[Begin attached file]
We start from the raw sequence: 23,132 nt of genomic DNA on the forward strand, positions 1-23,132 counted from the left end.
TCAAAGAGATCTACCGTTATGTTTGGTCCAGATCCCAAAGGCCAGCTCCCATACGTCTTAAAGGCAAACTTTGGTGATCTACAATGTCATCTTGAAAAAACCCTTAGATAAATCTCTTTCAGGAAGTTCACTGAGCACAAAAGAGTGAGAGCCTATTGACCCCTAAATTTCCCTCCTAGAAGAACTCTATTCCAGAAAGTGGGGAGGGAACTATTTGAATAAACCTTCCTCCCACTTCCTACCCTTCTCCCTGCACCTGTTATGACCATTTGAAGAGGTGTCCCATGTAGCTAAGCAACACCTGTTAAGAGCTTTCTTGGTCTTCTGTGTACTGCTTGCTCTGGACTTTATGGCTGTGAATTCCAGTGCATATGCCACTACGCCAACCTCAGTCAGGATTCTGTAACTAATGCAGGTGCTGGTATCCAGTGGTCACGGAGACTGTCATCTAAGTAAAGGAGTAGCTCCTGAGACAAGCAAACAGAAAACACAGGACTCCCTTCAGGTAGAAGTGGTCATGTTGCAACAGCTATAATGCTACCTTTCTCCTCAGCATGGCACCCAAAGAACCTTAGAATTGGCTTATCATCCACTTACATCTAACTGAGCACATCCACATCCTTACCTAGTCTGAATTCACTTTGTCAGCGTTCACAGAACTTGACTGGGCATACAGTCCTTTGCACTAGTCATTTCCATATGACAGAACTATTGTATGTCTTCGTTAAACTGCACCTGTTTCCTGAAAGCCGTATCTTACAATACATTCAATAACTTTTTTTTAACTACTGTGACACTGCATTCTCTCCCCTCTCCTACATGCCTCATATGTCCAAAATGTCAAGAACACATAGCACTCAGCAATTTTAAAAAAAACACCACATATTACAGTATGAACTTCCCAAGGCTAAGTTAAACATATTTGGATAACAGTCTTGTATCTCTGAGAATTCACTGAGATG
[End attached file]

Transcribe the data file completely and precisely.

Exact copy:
We start from the raw sequence: 23,132 nt of genomic DNA on the forward strand, positions 1-23,132 counted from the left end.
TCAAAGAGATCTACCGTTATGTTTGGTCCAGATCCCAAAGGCCAGCTCCCATACGTCTTAAAGGCAAACTTTGGTGATCTACAATGTCATCTTGAAAAAACCCTTAGATAAATCTCTTTCAGGAAGTTCACTGAGCACAAAAGAGTGAGAGCCTATTGACCCCTAAATTTCCCTCCTAGAAGAACTCTATTCCAGAAAGTGGGGAGGGAACTATTTGAATAAACCTTCCTCCCACTTCCTACCCTTCTCCCTGCACCTGTTATGACCATTTGAAGAGGTGTCCCATGTAGCTAAGCAACACCTGTTAAGAGCTTTCTTGGTCTTCTGTGTACTGCTTGCTCTGGACTTTATGGCTGTGAATTCCAGTGCATATGCCACTACGCCAACCTCAGTCAGGATTCTGTAACTAATGCAGGTGCTGGTATCCAGTGGTCACGGAGACTGTCATCTAAGTAAAGGAGTAGCTCCTGAGACAAGCAAACAGAAAACACAGGACTCCCTTCAGGTAGAAGTGGTCATGTTGCAACAGCTATAATGCTACCTTTCTCCTCAGCATGGCACCCAAAGAACCTTAGAATTGGCTTATCATCCACTTACATCTAACTGAGCACATCCACATCCTTACCTAGTCTGAATTCACTTTGTCAGCGTTCACAGAACTTGACTGGGCATACAGTCCTTTGCACTAGTCATTTCCATATGACAGAACTATTGTATGTCTTCGTTAAACTGCACCTGTTTCCTGAAAGCCGTATCTTACAATACATTCAATAACTTTTTTTTAACTACTGTGACACTGCATTCTCTCCCCTCTCCTACATGCCTCATATGTCCAAAATGTCAAGAACACATAGCACTCAGCAATTTTAAAAAAAACACCACATATTACAGTATGAACTTCCCAAGGCTAAGTTAAACATATTTGGATAACAGTCTTGTATCTCTGAGAATTCACTGAGATG